Ben Simmons saga moves to key phase
With training camps opening leaguewide next Tuesday, Simmons' future is about to become a everyday source of discussion (and, likely, distraction) in Philadelphia
NBA training camps start one week from today.
My first not-so-bold prediction of the new season: You won't even have to wait until the first round of practices for the answer to one of the biggest questions that hangs over the league's 75th anniversary season:
Will Ben Simmons, still untraded, really refuse to report to the Sixers like he's supposed to?
By 76ers Media Day next Monday, confirmation of Simmons' absence will begin to sink in deeply — with all of the latest signals, as summer officially gives way to fall, strongly indicating that Simmons intends to make good on his long-held vow not to rejoin his team.
I reported Monday that the Sixers don't expect Simmons to show and are resigned to try to keep working behind the scenes to try to convince him to reconsider that stance.
After I published that, another source close to the situation told me: “Right now, I don’t see a scenario where Ben is back in Philly."
The source meant it with permanence. As in: Simmons’ career with the Sixers, to the source, is over.
Complicating matters with that caveat of right now, of course, is the reality that the Sixers also do not appear close to a trade they are willing to go through with that gives Simmons his desired fresh start. More than two months after posting one of my Tuesday newsletter extravaganzas on Substack for the first time on July 13 — also a breakdown, on that occasion, of the latest on the Simmons front — Philadelphia looks no closer to a trade to bring an end to this stalemate.
So what now? Another where-we-stand breakdown, for starters, of l’affaire Simmons. Five key points and observations:
Daryl Morey is not the pursuer for once.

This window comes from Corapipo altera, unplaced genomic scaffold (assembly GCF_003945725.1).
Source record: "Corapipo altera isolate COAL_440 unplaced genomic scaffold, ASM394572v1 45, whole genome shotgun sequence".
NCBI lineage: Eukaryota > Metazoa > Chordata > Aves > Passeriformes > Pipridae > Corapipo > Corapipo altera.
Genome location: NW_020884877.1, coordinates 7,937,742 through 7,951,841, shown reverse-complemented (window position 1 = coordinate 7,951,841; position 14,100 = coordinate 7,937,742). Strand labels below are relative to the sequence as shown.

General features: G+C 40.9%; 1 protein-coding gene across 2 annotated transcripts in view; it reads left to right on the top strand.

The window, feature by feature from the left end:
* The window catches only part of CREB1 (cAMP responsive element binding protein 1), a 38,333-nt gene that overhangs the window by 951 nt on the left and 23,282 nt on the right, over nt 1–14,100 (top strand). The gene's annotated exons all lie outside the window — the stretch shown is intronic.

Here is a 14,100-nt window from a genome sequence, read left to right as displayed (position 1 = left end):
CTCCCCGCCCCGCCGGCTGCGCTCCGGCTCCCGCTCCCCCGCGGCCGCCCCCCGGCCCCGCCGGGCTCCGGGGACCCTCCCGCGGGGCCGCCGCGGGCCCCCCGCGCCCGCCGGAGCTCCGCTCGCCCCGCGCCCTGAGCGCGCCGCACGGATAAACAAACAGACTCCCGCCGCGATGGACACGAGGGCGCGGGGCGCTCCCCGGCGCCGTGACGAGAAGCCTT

So many times in his Houston Rockets tenure, it was Morey chasing the big name.
James Harden. Dwight Howard. Chris Paul. Even Russell Westbrook — interest fueled by fissures in the Harden/Paul relationship are what led to the Rockets pursuing the starriest persona … and landing him at a steep, steep cost given all the draft capital Morey had to add to the CP3-for-Russ trade.
This time is different. Weeks of Philadelphia’s Simmons talks with various teams haven't brought the Sixers to the brink of a deal, largely because Morey is the one faced with trying to get commensurate value for his All-Star and still asking for so much in return in his determination to recoup a trade package that, as one source put it, keeps Philadelphia in title contention. History, however, says that Philadelphia’s president of basketball operations shouldn’t count on getting a glittering package back when a deal finally materializes — his own history.
You'll recall that Kevin Martin, Jeremy Lamb and two future first-round picks were the price tag for Morey's Rockets when they acquired Harden from Oklahoma City in October 2012. Five years later, when Paul forced his way to Houston, Morey merely surrendered Lou Williams, Montrezl Harrell, Patrick Beverley and a future first-round pick.
Don’t expect a repeat of the Allen Iverson trade in December 2006.
When the end came for Iverson in Philadelphia, after he spent the fourth quarter of a lopsided home loss to Chicago in the locker room, The Answer was essentially exiled by the 76ers until they could work out a trade for him. Iverson was kept away from the team for nearly two weeks until a trade with Denver materialized.